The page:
RARE Daily

A Setback for N-of-1 Therapies Is a Reminder of the Need to Share Data

October 27, 2022

Valeria Schenkel, a child with a rare epilepsy who was treated with a customized antisense oligonucleotide, died from a build-up of fluid in her brain as a result of the treatment, according to a report in The New York Times.

Schenkel had KCNT1-related epilepsy, an ultra-rare, genetic, seizure disorder. The newspaper noted she suffered from dozens of seizures a day and was unable to sit up or speak. Half of the children with the condition die by the age of 3.

Timothy Yu, a neurologist and genetics researcher at Boston Children’s Hospital, who has pioneered development of N-of-1 therapies for ultra-rare conditions, developed the therapy known as valerisasen. The occurrence of hydrocephalus, because of the treatment, was reported at the American Neurological Association meeting in Chicago.

A second child who was treated with the valerisasen also developed hydrocephalus and nearly died last year.

“I think it’s worth saying: No question that encountering hydrocephalus has been a setback, sobering and important,” Yu told The New York Times as he noted that traditional drug companies are not helping patients with thousands of rare, untreatable and rapidly progressing diseases that cause death and severe disabilities. Personalized genetic treatments, he said, may be their only hope.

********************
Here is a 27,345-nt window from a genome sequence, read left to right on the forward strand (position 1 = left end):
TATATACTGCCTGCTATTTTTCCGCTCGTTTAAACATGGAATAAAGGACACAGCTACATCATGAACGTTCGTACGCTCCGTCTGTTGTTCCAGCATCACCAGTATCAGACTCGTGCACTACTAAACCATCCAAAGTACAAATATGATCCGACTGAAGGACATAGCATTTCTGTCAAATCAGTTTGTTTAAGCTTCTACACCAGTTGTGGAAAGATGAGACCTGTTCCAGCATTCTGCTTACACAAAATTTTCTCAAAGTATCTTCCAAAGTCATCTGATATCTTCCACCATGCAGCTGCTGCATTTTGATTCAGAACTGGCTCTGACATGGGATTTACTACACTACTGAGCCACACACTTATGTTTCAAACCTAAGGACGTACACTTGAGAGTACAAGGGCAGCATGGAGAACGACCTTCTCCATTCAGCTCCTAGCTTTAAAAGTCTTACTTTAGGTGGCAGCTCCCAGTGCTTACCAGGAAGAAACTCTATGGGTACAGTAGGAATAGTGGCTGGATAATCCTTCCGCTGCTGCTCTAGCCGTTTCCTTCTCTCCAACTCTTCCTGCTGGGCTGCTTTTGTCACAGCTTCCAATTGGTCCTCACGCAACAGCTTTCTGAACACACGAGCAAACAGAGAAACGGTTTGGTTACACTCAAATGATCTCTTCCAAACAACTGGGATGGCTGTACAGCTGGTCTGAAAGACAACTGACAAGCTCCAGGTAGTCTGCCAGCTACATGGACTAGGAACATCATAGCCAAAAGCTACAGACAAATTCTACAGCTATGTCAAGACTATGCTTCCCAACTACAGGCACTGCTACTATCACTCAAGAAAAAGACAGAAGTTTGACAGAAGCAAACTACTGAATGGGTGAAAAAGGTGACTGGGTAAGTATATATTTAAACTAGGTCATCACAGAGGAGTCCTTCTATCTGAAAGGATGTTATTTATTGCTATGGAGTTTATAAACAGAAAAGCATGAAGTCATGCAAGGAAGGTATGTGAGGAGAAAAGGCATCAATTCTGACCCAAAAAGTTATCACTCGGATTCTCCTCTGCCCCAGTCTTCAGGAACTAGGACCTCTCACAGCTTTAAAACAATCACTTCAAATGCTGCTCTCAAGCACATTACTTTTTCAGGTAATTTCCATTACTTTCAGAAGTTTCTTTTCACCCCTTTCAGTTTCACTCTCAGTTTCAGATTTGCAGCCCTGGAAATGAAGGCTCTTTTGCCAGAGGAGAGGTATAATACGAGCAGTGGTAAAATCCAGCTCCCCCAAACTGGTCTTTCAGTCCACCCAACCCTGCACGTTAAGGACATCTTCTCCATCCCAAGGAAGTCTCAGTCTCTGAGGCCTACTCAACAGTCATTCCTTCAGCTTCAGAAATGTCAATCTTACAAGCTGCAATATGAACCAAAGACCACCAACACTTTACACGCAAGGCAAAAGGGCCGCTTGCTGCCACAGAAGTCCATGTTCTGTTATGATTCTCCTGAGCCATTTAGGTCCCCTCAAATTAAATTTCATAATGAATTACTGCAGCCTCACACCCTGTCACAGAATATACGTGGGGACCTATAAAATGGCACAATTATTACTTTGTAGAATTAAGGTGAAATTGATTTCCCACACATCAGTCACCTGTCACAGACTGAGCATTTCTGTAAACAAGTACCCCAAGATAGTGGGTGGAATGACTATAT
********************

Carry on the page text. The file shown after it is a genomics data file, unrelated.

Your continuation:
The precision and elegance of genetic medicines are compelling, but the death is a painful reminder to proponents of N-of-1 therapies that these treatments come with risks. Even for parents of children with fatal conditions, the decision to pursue such treatments can be difficult because of fear of doing more harm than good. But if there’s a takeaway from this story, it is that the best way to minimize risk and maximize the benefits of these therapies to patients is not to be timid in pursuit of treatments but to share data so we can collectively learn as much as possible about them.

Roche in 2021 reported that three patients in a clinical trial treated with an experimental antisense therapy for the rare, neurodegenerative condition Huntington’s disease developed hydrocephalus. The Times also noted some patients treated with the approved antisense therapy nusinersen have developed hydrocephalus, but the fluid build-up is a problem for many neurological conditions. Whether there is a problem using ASOs to treat these conditions remains unclear.

Erika Check Hayden, who wrote the story, notes “The new reports underscore the need for researchers to share data on experimental drugs that are tested in only one or a few people.” While the FDA must approve the clinical studies of an experimental personalized therapy, there is no requirement that researchers share their data.

The development of therapies for small patient populations is riddled with obstacles. These are only amplified when developing N-of-1 therapies. People who are devoting themselves to advancing therapies for people fall short of doing what they can for people with rare disease when they don’t share data they have, particularly when things to go well.  

“We have to learn as much as we can from each and every one,” Yu told Hayden, “because they’re just so incredibly valuable in every sense.”

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